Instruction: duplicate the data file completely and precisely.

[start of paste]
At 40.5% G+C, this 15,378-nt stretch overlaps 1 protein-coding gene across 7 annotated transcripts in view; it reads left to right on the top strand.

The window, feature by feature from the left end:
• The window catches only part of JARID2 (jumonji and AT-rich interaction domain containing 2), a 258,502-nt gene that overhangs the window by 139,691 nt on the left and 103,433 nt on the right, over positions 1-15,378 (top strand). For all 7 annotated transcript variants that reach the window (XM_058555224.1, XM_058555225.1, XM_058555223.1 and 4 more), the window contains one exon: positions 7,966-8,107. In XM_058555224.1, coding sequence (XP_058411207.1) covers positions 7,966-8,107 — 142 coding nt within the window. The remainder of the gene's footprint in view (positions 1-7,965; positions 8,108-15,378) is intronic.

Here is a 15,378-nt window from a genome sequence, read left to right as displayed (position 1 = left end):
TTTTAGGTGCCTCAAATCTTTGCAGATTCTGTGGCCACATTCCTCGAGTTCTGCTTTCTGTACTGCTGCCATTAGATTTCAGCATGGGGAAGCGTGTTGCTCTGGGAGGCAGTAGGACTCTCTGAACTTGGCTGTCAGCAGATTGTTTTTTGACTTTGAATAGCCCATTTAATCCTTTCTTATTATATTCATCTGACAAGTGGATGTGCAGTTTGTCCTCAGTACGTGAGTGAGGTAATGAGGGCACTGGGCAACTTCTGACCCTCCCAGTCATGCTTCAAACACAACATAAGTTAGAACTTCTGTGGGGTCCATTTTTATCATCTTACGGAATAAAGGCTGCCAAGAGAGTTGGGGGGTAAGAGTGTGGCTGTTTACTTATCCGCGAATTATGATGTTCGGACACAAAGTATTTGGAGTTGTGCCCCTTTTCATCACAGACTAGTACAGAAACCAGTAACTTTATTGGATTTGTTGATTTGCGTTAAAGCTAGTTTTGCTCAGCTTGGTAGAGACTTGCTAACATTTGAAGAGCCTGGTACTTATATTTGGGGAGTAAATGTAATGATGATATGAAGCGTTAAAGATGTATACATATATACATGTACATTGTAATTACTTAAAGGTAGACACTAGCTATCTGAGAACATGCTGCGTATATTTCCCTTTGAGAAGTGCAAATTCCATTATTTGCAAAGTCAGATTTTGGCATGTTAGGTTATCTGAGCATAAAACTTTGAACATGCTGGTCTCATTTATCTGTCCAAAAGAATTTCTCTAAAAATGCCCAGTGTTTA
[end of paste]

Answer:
At 40.5% G+C, this 15,378-nt stretch overlaps 1 protein-coding gene across 7 annotated transcripts in view; it reads left to right on the top strand.

The window, feature by feature from the left end:
• The window catches only part of JARID2 (jumonji and AT-rich interaction domain containing 2), a 258,502-nt gene that overhangs the window by 139,691 nt on the left and 103,433 nt on the right, over positions 1-15,378 (top strand). For all 7 annotated transcript variants that reach the window (XM_058555224.1, XM_058555225.1, XM_058555223.1 and 4 more), the window contains one exon: positions 7,966-8,107. In XM_058555224.1, coding sequence (XP_058411207.1) covers positions 7,966-8,107 — 142 coding nt within the window. The remainder of the gene's footprint in view (positions 1-7,965; positions 8,108-15,378) is intronic.

Here is a 15,378-nt window from a genome sequence, read left to right as displayed (position 1 = left end):
TTTTAGGTGCCTCAAATCTTTGCAGATTCTGTGGCCACATTCCTCGAGTTCTGCTTTCTGTACTGCTGCCATTAGATTTCAGCATGGGGAAGCGTGTTGCTCTGGGAGGCAGTAGGACTCTCTGAACTTGGCTGTCAGCAGATTGTTTTTTGACTTTGAATAGCCCATTTAATCCTTTCTTATTATATTCATCTGACAAGTGGATGTGCAGTTTGTCCTCAGTACGTGAGTGAGGTAATGAGGGCACTGGGCAACTTCTGACCCTCCCAGTCATGCTTCAAACACAACATAAGTTAGAACTTCTGTGGGGTCCATTTTTATCATCTTACGGAATAAAGGCTGCCAAGAGAGTTGGGGGGTAAGAGTGTGGCTGTTTACTTATCCGCGAATTATGATGTTCGGACACAAAGTATTTGGAGTTGTGCCCCTTTTCATCACAGACTAGTACAGAAACCAGTAACTTTATTGGATTTGTTGATTTGCGTTAAAGCTAGTTTTGCTCAGCTTGGTAGAGACTTGCTAACATTTGAAGAGCCTGGTACTTATATTTGGGGAGTAAATGTAATGATGATATGAAGCGTTAAAGATGTATACATATATACATGTACATTGTAATTACTTAAAGGTAGACACTAGCTATCTGAGAACATGCTGCGTATATTTCCCTTTGAGAAGTGCAAATTCCATTATTTGCAAAGTCAGATTTTGGCATGTTAGGTTATCTGAGCATAAAACTTTGAACATGCTGGTCTCATTTATCTGTCCAAAAGAATTTCTCTAAAAATGCCCAGTGTTTA